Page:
Following one from Liberal Democratic Senator David Leyonhjelm and Labor’s effort, there may yet be a fourth, with bipartisan sponsors. None are guaranteed to be voted on this year.

Mark Textor argues the overseas experience should inform Australia’s response.

“Has the world ended in Ireland? No,” Mr Textor declares. “Are children being taught gay sex in school? No. Are there plagues of locusts and devils on horses? No. They got on and just did it.”

He believes Australia will eventually do the same.

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Eight critical after Australia crash

Ute crash pic 09 June 2015

The crash caused a gas bottle to explode, igniting the blaze

Eight people are in critical condition after a truck hit a cafe in Queensland, Australia, on Tuesday, engulfing the building in fire, say health officials.

The crash caused a gas bottle to explode at the Serves You Right Cafe in Ravenshoe, south of Cairns.

The eight critical patients, with up to 80% burns, were among 20 people hurt in the explosion and fire in the small farming town.

Queensland authorities have described it as the state’s biggest burns event.

Six people have already been transferred to the Royal Brisbane and Women’s Hospital, Chief Health Officer Dr Jeannette Young said at a news briefing.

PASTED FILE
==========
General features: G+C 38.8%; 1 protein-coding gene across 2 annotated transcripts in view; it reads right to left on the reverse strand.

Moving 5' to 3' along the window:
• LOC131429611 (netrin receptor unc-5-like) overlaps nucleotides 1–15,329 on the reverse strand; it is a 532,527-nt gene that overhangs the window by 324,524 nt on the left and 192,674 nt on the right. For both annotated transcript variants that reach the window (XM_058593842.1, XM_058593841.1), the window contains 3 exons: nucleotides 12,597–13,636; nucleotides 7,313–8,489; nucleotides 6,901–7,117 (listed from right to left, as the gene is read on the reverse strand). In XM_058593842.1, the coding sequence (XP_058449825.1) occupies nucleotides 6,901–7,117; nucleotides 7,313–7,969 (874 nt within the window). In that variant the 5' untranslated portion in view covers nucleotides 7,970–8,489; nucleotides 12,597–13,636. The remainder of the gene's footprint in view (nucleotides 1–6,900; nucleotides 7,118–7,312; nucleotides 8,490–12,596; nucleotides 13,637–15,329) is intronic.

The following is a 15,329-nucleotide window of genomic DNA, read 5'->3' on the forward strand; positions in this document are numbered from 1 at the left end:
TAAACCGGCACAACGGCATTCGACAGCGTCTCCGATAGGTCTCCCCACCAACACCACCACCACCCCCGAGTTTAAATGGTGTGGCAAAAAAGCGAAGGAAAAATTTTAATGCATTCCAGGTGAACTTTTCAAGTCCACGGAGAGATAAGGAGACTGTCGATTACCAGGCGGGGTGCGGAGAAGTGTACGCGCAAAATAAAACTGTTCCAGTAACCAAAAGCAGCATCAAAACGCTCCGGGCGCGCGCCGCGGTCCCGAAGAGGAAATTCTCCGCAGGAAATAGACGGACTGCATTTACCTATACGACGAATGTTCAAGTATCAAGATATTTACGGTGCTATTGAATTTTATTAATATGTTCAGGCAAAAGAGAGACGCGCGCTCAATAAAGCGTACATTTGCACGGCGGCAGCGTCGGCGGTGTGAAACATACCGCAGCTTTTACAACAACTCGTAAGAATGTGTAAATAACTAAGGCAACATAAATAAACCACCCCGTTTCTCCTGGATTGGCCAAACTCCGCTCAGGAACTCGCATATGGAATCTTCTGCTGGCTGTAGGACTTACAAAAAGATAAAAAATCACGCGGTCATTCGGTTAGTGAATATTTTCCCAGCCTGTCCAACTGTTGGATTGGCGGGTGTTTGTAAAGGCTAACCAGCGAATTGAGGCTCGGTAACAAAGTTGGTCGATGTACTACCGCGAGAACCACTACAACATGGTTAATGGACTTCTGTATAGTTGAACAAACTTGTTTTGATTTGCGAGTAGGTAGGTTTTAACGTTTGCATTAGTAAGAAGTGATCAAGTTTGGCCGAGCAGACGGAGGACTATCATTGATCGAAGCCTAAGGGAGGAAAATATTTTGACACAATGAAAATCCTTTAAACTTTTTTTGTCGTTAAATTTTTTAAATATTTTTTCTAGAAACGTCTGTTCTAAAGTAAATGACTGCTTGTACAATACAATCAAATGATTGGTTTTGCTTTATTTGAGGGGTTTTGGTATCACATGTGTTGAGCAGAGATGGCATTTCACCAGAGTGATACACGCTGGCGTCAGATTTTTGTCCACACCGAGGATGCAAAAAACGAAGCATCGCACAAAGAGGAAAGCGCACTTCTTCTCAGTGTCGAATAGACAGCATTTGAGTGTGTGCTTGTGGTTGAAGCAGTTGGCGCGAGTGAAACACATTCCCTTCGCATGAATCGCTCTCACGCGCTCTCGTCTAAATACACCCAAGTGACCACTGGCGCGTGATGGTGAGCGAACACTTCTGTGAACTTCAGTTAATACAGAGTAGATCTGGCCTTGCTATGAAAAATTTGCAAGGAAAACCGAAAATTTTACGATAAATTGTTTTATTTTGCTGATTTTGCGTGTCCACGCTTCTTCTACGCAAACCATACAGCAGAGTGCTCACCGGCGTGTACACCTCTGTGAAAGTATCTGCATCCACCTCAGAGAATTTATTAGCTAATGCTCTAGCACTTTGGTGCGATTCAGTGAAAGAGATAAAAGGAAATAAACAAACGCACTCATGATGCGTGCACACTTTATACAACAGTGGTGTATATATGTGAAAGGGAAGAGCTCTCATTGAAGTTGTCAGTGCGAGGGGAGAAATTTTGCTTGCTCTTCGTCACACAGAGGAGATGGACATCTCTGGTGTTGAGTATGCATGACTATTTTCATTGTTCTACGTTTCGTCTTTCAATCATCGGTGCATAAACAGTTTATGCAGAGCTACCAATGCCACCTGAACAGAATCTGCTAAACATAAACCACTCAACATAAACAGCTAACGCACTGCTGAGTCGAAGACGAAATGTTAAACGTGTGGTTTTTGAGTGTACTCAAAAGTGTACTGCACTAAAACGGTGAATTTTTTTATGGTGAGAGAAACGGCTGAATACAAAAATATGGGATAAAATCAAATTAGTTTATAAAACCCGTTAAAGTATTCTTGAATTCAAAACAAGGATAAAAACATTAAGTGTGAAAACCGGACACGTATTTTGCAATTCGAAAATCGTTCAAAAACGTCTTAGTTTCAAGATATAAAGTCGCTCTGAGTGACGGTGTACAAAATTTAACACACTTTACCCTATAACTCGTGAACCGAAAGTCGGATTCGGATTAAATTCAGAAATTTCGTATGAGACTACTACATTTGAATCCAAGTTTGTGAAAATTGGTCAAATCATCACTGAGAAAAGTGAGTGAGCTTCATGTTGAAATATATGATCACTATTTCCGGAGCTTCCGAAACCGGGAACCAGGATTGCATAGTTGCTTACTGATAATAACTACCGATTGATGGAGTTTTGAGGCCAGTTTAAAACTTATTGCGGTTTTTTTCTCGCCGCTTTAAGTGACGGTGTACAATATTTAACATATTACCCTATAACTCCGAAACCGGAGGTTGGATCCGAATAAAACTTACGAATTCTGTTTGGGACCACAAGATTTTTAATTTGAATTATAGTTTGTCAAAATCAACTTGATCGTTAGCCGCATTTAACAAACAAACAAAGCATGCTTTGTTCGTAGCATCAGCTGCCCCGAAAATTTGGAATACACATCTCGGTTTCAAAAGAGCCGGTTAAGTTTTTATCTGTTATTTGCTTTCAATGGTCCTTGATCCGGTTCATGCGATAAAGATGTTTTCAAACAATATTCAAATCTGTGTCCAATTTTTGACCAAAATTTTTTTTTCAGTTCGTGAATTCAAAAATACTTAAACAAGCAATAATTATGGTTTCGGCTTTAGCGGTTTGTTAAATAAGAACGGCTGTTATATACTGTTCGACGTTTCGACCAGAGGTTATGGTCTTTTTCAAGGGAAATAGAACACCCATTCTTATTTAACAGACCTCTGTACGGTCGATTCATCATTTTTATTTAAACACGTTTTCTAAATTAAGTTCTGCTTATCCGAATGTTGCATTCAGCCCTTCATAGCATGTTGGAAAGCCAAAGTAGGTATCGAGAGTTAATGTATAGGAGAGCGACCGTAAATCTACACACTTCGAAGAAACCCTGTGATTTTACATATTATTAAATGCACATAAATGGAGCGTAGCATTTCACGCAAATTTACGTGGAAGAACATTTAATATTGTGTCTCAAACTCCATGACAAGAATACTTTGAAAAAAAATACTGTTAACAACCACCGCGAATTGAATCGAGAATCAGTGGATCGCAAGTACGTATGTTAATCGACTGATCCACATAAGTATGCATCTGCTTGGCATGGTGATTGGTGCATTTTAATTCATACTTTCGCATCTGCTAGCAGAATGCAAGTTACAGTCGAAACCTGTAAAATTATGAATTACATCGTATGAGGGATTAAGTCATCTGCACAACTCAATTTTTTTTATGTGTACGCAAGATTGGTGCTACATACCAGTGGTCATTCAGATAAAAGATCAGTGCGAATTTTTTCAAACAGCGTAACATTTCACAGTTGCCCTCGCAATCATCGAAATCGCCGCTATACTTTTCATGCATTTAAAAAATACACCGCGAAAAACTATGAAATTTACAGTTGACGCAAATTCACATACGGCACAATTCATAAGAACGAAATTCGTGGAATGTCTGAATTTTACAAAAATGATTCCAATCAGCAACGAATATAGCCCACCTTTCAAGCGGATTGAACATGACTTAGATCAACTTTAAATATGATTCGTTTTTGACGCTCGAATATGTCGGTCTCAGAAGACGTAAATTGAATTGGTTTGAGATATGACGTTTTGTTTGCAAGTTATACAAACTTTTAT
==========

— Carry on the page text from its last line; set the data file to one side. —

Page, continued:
Two more of the critically injured will be transferred to the Brisbane hospital on Thursday.

Queensland Ambulance Service Assistant Commissioner Rod Sheather said p

CCTV footage showed the explosion flinging customers out of the cafe and across the pavement.

Some people staggered from the building, their clothing on fire, as others rushed to put out the flames.

The explosion blew out both sides of the building and the fire took an hour to bring under control.

It is not known what caused the vehicle to veer off the road into the cafe although there are some reports the driver may have had a heart attack.

‘Horrific things’

Ravenshoe Community Centre chairperson Priscilla Clare said it was amazing anyone survived the explosion.

Ms Clare said a group of about eight local senior citizens were inside the cafe at the time, having just been briefed by local firemen about fire safety.

“People have witnessed horrific things,” Ms Clare told the Australian Broadcasting Corporation (ABC).

“I was talking to people and I did not recognise them” because of their burnt hair and faces, she said.

The decision to transfer burns patients is always made with caution, said Cairns and Hinterland Hospital and Health Service’s executive director of medical services Paul Cullen.

“Serious burns affect more than just the outside of the body; they cause major issues with other body systems, and so moving critically ill people is always, of course, a challenge,” he told ABC.

Counsellors are on hand to support victims, witnesses and the broader community.

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USA Women 3-1 Australia Women

Megan Rapinoe scored twice as the USA started their Women’s World Cup campaign with a 3-1 win over Australia.